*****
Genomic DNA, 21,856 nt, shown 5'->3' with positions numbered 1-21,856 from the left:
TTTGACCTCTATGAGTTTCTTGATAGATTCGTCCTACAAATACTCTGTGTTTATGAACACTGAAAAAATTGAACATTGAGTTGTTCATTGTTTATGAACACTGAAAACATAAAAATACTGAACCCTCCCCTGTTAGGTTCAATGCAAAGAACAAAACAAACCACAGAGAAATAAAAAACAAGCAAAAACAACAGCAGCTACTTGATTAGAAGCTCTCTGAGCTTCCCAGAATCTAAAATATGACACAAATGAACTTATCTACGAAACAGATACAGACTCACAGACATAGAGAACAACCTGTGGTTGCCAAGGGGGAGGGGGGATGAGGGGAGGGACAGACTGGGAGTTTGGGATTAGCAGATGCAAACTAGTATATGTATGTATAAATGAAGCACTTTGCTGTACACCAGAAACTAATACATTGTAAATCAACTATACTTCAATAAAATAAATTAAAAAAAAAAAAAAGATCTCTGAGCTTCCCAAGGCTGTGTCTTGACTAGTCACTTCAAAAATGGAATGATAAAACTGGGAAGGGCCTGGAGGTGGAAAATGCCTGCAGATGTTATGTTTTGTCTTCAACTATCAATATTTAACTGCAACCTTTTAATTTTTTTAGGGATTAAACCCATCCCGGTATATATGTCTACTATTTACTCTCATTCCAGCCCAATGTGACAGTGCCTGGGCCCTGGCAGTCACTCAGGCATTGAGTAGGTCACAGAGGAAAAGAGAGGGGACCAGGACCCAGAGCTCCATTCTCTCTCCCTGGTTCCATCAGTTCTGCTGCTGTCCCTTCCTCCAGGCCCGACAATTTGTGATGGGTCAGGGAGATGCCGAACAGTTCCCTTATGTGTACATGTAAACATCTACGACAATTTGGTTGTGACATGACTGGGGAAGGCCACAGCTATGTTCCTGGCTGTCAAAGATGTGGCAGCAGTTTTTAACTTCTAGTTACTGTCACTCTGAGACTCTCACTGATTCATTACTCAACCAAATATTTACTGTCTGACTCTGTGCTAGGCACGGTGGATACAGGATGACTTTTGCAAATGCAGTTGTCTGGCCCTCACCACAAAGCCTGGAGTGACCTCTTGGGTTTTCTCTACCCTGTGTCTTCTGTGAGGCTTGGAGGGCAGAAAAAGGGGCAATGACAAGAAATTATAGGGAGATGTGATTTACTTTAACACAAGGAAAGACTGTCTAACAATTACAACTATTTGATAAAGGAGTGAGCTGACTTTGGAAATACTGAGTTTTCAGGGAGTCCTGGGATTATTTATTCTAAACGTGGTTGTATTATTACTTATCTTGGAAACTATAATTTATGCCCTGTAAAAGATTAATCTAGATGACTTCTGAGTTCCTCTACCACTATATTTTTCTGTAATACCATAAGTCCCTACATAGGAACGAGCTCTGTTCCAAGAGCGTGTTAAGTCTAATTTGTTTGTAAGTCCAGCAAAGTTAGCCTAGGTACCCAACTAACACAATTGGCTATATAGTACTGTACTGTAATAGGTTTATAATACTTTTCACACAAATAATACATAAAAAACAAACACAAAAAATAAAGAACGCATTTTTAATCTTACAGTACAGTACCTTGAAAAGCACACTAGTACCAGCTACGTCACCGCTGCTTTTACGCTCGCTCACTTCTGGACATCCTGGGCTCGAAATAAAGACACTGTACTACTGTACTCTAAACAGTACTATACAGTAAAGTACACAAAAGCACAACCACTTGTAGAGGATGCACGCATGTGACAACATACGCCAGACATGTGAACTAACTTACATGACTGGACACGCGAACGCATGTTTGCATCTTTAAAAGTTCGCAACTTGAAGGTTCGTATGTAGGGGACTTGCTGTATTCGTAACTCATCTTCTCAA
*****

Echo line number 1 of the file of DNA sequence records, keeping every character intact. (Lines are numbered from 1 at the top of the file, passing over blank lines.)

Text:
Genomic DNA, 21,856 nt, shown 5'->3' with positions numbered 1-21,856 from the left: